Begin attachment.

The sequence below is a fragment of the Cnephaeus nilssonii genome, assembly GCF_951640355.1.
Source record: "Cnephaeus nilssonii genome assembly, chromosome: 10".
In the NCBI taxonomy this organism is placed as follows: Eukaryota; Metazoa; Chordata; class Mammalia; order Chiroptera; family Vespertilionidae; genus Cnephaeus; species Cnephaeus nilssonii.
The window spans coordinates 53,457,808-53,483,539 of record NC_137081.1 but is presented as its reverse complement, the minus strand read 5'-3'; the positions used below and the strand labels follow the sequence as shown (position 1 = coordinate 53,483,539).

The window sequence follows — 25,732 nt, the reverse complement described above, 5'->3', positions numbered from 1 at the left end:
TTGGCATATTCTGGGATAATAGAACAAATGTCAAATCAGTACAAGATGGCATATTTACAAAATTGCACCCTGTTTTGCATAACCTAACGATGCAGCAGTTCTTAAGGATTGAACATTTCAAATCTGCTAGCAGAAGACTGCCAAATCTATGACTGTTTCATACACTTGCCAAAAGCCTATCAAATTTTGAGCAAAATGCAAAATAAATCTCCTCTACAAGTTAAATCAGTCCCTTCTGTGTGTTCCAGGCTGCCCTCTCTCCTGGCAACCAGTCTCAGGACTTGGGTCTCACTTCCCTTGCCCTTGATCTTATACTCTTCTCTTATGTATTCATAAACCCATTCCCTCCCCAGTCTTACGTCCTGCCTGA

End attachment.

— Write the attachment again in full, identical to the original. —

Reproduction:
The sequence below is a fragment of the Cnephaeus nilssonii genome, assembly GCF_951640355.1.
Source record: "Cnephaeus nilssonii genome assembly, chromosome: 10".
In the NCBI taxonomy this organism is placed as follows: Eukaryota; Metazoa; Chordata; class Mammalia; order Chiroptera; family Vespertilionidae; genus Cnephaeus; species Cnephaeus nilssonii.
The window spans coordinates 53,457,808-53,483,539 of record NC_137081.1 but is presented as its reverse complement, the minus strand read 5'-3'; the positions used below and the strand labels follow the sequence as shown (position 1 = coordinate 53,483,539).

The window sequence follows — 25,732 nt, the reverse complement described above, 5'->3', positions numbered from 1 at the left end:
TTGGCATATTCTGGGATAATAGAACAAATGTCAAATCAGTACAAGATGGCATATTTACAAAATTGCACCCTGTTTTGCATAACCTAACGATGCAGCAGTTCTTAAGGATTGAACATTTCAAATCTGCTAGCAGAAGACTGCCAAATCTATGACTGTTTCATACACTTGCCAAAAGCCTATCAAATTTTGAGCAAAATGCAAAATAAATCTCCTCTACAAGTTAAATCAGTCCCTTCTGTGTGTTCCAGGCTGCCCTCTCTCCTGGCAACCAGTCTCAGGACTTGGGTCTCACTTCCCTTGCCCTTGATCTTATACTCTTCTCTTATGTATTCATAAACCCATTCCCTCCCCAGTCTTACGTCCTGCCTGA